Containerized microservices encapsulate a lightweight and consistent runtime environment for your application to run from development to testing to final deployment and production. As the number of containers grow over time, you will need a tool to help launch, track, and manage them. Kubernetes allows you to quickly and predictably deploy your applications using containerized microservices and is rapidly becoming the de facto standard tool for managing the orchestration of containers.
5-Step Kubernetes CI/CD Process using Artifactory & Helm
In this blog post, we’ll show you how to easily deploy your containerized microservices using the following 5 step process to accomplish a CI/CD integration pipeline as shown in the below diagram and description.
Step 1. Develop your microservice. This can be a .war or .jar file.
Step 2. Create a Docker Framework using Tomcat and Java-8 on Ubuntu as a base image.
Step 3. Create the Docker image for the microservice by adding the .war/.jar file to the Docker Framework.
Step 4. Create a Helm chart for the microservice.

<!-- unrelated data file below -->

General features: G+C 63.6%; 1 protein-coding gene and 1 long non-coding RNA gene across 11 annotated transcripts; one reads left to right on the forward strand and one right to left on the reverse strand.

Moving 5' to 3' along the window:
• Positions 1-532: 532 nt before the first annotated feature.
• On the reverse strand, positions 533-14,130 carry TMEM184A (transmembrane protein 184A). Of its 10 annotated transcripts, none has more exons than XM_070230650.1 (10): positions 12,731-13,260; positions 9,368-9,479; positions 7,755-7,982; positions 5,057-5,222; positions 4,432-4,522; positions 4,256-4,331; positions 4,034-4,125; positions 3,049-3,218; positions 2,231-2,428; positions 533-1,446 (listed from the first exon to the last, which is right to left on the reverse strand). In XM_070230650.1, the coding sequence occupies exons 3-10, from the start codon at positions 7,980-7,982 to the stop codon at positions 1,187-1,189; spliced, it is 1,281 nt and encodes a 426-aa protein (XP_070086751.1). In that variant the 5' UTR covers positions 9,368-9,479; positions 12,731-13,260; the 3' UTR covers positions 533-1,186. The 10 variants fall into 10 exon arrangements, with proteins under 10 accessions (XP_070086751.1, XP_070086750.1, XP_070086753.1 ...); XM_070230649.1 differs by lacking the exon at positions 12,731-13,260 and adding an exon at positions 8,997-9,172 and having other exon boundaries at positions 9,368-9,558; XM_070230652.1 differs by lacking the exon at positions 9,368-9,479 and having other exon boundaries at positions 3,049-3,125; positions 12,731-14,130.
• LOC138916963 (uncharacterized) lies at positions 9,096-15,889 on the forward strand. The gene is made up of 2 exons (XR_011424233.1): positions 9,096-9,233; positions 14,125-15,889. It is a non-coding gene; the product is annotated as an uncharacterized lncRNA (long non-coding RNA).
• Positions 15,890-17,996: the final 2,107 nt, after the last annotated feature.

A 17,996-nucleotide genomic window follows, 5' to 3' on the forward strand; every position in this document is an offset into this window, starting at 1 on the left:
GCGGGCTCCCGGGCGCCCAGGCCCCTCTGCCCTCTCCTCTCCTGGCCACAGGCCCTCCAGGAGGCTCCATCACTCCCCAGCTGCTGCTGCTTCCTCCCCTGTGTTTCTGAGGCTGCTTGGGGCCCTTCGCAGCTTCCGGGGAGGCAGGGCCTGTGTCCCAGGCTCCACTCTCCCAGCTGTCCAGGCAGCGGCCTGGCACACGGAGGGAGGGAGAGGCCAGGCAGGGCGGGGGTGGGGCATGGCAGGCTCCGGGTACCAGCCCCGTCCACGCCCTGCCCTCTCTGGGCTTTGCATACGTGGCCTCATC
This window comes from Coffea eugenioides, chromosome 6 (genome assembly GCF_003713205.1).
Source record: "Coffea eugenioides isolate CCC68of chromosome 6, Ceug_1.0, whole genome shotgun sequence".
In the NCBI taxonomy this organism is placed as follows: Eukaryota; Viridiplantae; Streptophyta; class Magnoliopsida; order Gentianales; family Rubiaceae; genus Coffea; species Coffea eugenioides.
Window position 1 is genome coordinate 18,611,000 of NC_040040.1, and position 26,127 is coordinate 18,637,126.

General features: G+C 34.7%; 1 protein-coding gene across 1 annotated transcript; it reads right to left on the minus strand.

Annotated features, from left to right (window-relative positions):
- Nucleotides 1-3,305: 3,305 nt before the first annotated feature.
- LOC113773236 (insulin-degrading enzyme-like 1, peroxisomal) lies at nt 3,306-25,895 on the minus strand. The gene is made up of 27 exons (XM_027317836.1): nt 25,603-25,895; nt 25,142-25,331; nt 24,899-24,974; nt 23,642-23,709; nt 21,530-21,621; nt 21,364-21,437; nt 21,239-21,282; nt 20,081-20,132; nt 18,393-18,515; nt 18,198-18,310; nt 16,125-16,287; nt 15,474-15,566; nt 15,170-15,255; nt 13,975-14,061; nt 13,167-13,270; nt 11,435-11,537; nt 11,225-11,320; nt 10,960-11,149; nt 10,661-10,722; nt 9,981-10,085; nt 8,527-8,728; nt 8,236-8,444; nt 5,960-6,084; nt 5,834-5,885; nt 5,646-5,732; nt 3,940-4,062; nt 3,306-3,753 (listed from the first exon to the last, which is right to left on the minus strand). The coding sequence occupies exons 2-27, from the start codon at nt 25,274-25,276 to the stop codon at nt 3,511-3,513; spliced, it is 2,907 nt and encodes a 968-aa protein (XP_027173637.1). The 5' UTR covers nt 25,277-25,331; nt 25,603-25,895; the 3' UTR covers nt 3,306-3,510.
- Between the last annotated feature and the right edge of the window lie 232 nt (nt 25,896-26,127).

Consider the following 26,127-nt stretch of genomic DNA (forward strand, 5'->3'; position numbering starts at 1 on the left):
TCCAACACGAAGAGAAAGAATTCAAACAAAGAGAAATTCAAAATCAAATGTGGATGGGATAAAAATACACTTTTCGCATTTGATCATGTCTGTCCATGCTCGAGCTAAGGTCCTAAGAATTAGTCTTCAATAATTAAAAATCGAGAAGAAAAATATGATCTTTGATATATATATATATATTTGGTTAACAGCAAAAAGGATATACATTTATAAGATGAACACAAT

Step 5. Deploy the microservice to the Kubernetes cluster using the Helm Chart.
Artifactory allows us to deploy the containerized microservices to the Kubernetes cluster as it serves as a universal repository manager for all your CI/CD needs, regardless of where they are running in your organization. Once you check in your App package, you can proceed to propagate and perform the build, test, promote and finally deploy to Kubernetes.
Remember, you can use JFrog Xray to scan your Docker images and report license compliance and security vulnerabilities.
Gain insight into the CI/CD process
In addition to being a repository manager, Artifactory completes our voyage by providing auditability as it captures all the substantial amount of valuable metadata that’s emitted throughout the CI/CD process. Including:
- General build and environment information
- Published modules along with the artifacts and dependencies
- Issues between Artifactory and Jenkins CI server
- Detailed license analysis of all artifacts and their dependencies
- Release history
Using Artifactory we can trace the CI job responsible for producing the application tier (such as a WAR file) that is part of the Docker image layer. It can also show build differences by allowing you to compare two builds, making it easy to trace which layer of your docker image got generated to which build so you can track it down to the commit.